I know I didn’t write for weeks, but I saw really busy with other private stuff and unfortunately, I had to put this blogging project in the background. But now I’m back, with some new exciting plants 🙂
The last couple of weeks I have joined various plant related groups and I have got in touch with some interesting people with whom I am planing to make an interviews in the near future. More I do not want to tell, you will see.
Also I have acquired some new plants which you can see the upcoming weeks, I will be very curious to see the development of these plants and I will keep you updated.
So stay tuned, soon there will be more plants to come! 🙂
So here is a typical story about how I am buying my plant… 🙂 I was walking in my favourite garden center. I saw that the employees were packing new plants on the shelves and much to my surprise one of the section was for bonsai. I went there to talk with the employee who was packing the plants and much to my surprise I was asking about the plants and origin.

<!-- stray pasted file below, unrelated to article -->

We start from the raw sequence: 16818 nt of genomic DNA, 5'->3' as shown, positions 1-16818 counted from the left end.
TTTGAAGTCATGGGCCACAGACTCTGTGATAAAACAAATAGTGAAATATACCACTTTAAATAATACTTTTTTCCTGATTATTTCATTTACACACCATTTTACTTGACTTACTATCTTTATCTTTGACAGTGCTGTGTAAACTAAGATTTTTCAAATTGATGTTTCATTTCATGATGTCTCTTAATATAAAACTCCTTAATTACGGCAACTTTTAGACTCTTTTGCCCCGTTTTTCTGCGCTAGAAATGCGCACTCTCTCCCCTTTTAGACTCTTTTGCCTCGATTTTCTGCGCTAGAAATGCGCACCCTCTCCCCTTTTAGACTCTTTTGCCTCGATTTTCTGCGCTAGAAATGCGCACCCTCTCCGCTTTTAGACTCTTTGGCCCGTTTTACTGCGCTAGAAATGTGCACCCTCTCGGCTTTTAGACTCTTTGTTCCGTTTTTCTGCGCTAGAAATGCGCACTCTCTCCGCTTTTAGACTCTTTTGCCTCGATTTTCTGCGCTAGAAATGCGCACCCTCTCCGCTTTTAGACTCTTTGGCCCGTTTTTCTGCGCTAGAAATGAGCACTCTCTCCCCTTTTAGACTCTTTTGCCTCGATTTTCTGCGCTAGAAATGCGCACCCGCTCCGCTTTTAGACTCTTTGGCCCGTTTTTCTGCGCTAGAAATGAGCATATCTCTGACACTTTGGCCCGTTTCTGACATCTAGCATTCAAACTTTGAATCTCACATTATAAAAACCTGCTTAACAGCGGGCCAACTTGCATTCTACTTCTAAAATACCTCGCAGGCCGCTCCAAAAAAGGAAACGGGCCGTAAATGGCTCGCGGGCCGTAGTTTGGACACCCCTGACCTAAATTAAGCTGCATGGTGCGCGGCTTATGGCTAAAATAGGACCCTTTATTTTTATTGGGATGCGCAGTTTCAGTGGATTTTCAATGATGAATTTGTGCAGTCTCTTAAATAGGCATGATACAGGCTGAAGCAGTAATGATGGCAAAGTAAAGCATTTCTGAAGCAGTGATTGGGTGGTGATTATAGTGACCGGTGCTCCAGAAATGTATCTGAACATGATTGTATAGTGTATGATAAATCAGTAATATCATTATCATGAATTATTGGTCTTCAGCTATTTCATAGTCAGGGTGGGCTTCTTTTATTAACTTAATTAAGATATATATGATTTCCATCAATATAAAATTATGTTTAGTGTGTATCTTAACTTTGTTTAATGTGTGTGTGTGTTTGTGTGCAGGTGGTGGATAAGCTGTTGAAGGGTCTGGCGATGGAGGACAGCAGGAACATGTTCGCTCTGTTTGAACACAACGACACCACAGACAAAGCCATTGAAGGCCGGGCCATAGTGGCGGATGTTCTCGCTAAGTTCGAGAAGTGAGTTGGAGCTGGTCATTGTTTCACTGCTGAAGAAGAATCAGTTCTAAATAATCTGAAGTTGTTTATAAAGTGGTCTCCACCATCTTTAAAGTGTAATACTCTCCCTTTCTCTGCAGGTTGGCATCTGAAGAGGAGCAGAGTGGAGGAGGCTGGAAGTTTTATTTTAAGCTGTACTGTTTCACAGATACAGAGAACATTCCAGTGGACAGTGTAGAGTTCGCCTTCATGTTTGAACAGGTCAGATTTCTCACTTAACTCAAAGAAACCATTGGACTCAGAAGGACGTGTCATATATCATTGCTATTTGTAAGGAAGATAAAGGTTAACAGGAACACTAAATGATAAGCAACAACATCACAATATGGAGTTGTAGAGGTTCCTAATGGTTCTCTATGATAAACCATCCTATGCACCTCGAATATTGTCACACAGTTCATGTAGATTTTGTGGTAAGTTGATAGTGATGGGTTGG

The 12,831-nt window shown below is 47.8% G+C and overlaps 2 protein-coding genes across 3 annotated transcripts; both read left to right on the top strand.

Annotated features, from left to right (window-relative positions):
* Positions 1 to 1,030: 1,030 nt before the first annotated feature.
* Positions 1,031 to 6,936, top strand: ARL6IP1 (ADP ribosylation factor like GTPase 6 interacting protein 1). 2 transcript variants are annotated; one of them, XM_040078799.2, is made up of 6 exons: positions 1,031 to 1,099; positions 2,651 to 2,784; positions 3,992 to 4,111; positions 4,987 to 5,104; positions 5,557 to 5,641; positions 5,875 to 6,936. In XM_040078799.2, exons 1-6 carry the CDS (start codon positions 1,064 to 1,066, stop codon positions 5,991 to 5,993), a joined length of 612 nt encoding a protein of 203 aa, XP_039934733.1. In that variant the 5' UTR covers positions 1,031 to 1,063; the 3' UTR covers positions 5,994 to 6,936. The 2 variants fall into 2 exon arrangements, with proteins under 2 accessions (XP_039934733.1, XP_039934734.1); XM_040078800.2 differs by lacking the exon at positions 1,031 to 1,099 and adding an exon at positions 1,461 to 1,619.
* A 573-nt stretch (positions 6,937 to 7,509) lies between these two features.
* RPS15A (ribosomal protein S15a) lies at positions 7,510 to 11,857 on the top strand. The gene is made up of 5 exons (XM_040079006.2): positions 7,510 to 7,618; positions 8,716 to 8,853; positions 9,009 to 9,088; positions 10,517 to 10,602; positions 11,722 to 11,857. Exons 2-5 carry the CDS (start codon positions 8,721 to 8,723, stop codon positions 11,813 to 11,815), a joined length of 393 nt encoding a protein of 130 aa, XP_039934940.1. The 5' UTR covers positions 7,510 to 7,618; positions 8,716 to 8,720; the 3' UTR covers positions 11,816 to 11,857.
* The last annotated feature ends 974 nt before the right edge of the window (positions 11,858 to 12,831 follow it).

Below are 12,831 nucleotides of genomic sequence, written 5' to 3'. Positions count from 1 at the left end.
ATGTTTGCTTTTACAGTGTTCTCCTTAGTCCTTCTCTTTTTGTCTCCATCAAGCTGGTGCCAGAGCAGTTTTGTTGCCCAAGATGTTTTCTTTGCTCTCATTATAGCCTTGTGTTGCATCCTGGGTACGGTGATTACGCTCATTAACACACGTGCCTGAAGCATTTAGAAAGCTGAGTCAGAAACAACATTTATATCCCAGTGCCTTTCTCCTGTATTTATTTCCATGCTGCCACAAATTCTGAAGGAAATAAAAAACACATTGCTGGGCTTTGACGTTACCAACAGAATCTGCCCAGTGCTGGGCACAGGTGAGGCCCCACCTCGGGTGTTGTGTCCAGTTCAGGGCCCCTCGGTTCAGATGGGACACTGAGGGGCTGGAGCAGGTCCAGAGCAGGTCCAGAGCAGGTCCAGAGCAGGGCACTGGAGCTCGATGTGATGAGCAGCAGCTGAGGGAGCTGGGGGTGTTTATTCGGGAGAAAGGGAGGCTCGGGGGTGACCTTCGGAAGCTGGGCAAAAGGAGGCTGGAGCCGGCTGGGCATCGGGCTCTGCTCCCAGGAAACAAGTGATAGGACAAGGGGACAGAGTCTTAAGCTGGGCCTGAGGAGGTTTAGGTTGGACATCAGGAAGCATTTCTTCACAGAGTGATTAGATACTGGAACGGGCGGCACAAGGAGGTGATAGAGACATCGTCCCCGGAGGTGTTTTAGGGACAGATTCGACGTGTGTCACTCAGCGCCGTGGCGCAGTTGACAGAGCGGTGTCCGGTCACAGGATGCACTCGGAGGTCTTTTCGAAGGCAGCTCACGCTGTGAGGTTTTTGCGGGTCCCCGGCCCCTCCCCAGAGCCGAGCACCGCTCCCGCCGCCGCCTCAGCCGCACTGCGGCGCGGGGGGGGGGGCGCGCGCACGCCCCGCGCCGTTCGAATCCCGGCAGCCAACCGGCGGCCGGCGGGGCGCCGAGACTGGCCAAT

It was a new shipment from China and Japan. I have got really excited and curious what the boxes held. After waiting couple of minutes and looking around I have found the perfect specimen for my future plans. My choice was a Podocarpus macrophyllus – also known as Kusamaki or Inumaki.
Podocarpus macrophyllus (Kusamaki or Inumaki) is a conifer in the genus Podocarpus, family Podocarpaceae. It is the northernmost species of the genus, native to southern Japan and southern and eastern China. Kusamaki (クサマキ) and Inumaki (犬槇) are Japanese names for this tree, and Kusamaki is increasingly being used as the English name as well, replacing the old, botanically inaccurate names Buddhist Pine and Fern Pine (it is not a pine). In China, it is known as 羅漢松 or luóhàn sōng, which literally means “arhat pine”.
It is a small to medium size evergreen tree, reaching 20 m tall. The leaves are strap-shaped, 6–12 cm long, and about 1 cm broad, with a central midrib. The cones are borne on a short stem, and have 2-4 scales, usually only one (sometimes two) fertile, each fertile scale bearing a single apical seed 10–15 mm. When mature, the scales swell up and become reddish purple, fleshy and berry-like, 10–20 mm long.
It is a great tree, but it will take a while (means years :)), to make it a mature bonsai. It needs a lot of wiring and pruning to have its final shape, but for now I will wait for the spring to repot. Finally I have made some pictures to show the new bonsai in my collection.